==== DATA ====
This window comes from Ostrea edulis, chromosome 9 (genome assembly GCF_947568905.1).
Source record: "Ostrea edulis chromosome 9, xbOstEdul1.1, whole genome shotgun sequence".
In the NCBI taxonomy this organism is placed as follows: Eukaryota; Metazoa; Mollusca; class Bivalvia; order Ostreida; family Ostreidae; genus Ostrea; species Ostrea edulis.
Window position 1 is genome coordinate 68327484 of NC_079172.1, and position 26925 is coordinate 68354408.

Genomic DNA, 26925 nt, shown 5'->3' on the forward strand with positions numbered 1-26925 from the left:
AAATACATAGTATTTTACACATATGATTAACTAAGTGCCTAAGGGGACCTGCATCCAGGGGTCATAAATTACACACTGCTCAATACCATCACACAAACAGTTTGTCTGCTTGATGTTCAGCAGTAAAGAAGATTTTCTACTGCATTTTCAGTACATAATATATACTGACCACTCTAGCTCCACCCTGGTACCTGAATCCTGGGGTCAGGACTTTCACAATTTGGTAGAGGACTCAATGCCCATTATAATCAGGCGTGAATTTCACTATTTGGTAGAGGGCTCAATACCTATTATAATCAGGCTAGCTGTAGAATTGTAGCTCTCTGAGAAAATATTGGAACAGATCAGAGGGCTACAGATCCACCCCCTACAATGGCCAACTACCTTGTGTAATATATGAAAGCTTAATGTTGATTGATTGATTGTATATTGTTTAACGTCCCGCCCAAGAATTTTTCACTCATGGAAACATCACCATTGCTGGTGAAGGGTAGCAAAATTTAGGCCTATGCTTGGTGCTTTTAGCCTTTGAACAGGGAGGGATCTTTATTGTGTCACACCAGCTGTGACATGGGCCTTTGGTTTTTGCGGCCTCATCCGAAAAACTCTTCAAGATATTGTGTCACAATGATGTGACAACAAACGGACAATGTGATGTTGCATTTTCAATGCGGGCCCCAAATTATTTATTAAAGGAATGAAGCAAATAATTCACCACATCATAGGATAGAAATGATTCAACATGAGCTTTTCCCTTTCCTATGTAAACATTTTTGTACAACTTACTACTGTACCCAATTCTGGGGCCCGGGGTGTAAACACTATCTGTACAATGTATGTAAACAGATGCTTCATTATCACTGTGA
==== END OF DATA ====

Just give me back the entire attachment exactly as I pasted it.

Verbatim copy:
This window comes from Ostrea edulis, chromosome 9 (genome assembly GCF_947568905.1).
Source record: "Ostrea edulis chromosome 9, xbOstEdul1.1, whole genome shotgun sequence".
In the NCBI taxonomy this organism is placed as follows: Eukaryota; Metazoa; Mollusca; class Bivalvia; order Ostreida; family Ostreidae; genus Ostrea; species Ostrea edulis.
Window position 1 is genome coordinate 68327484 of NC_079172.1, and position 26925 is coordinate 68354408.

Genomic DNA, 26925 nt, shown 5'->3' on the forward strand with positions numbered 1-26925 from the left:
AAATACATAGTATTTTACACATATGATTAACTAAGTGCCTAAGGGGACCTGCATCCAGGGGTCATAAATTACACACTGCTCAATACCATCACACAAACAGTTTGTCTGCTTGATGTTCAGCAGTAAAGAAGATTTTCTACTGCATTTTCAGTACATAATATATACTGACCACTCTAGCTCCACCCTGGTACCTGAATCCTGGGGTCAGGACTTTCACAATTTGGTAGAGGACTCAATGCCCATTATAATCAGGCGTGAATTTCACTATTTGGTAGAGGGCTCAATACCTATTATAATCAGGCTAGCTGTAGAATTGTAGCTCTCTGAGAAAATATTGGAACAGATCAGAGGGCTACAGATCCACCCCCTACAATGGCCAACTACCTTGTGTAATATATGAAAGCTTAATGTTGATTGATTGATTGTATATTGTTTAACGTCCCGCCCAAGAATTTTTCACTCATGGAAACATCACCATTGCTGGTGAAGGGTAGCAAAATTTAGGCCTATGCTTGGTGCTTTTAGCCTTTGAACAGGGAGGGATCTTTATTGTGTCACACCAGCTGTGACATGGGCCTTTGGTTTTTGCGGCCTCATCCGAAAAACTCTTCAAGATATTGTGTCACAATGATGTGACAACAAACGGACAATGTGATGTTGCATTTTCAATGCGGGCCCCAAATTATTTATTAAAGGAATGAAGCAAATAATTCACCACATCATAGGATAGAAATGATTCAACATGAGCTTTTCCCTTTCCTATGTAAACATTTTTGTACAACTTACTACTGTACCCAATTCTGGGGCCCGGGGTGTAAACACTATCTGTACAATGTATGTAAACAGATGCTTCATTATCACTGTGA